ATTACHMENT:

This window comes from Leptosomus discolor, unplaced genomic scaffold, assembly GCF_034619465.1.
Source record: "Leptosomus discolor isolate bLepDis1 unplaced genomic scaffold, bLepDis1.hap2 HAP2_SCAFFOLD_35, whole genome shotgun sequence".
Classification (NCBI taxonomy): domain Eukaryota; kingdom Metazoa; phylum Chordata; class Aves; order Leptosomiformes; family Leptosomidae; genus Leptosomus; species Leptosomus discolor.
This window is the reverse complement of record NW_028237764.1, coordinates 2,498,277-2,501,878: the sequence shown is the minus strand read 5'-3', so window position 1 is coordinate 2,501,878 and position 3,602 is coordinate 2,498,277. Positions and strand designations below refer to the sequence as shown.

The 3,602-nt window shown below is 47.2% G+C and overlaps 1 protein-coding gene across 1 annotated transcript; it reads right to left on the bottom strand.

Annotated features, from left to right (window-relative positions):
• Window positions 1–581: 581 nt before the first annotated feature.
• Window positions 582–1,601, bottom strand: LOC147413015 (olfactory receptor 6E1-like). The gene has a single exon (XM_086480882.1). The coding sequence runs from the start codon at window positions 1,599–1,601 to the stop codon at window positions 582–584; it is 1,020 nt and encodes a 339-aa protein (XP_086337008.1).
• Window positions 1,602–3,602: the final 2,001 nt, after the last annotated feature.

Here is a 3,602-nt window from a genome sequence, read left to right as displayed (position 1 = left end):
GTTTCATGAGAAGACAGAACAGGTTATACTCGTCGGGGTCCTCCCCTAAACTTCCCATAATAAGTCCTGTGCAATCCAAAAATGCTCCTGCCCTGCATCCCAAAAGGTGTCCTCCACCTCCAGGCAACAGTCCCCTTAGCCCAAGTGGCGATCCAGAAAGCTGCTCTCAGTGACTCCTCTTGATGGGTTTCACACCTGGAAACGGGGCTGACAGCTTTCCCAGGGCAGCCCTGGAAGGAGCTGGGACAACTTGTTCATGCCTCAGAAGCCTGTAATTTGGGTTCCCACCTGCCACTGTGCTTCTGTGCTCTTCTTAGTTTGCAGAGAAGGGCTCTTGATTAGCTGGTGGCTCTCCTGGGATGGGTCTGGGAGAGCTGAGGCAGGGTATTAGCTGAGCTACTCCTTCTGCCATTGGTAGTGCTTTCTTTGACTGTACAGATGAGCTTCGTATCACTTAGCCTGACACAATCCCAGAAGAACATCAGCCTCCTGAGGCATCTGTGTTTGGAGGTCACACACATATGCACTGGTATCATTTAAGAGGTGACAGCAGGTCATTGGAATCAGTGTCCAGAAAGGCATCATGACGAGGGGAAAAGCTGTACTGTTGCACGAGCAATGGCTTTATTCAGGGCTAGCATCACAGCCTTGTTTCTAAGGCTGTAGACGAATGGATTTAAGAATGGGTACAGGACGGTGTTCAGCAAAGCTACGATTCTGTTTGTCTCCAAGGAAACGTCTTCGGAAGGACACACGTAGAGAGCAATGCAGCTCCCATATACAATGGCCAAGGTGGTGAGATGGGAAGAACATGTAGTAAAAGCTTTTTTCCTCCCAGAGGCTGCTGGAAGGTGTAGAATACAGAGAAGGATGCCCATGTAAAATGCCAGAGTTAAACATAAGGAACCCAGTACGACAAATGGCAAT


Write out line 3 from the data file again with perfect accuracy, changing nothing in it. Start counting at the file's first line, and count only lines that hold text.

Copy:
Classification (NCBI taxonomy): domain Eukaryota; kingdom Metazoa; phylum Chordata; class Aves; order Leptosomiformes; family Leptosomidae; genus Leptosomus; species Leptosomus discolor.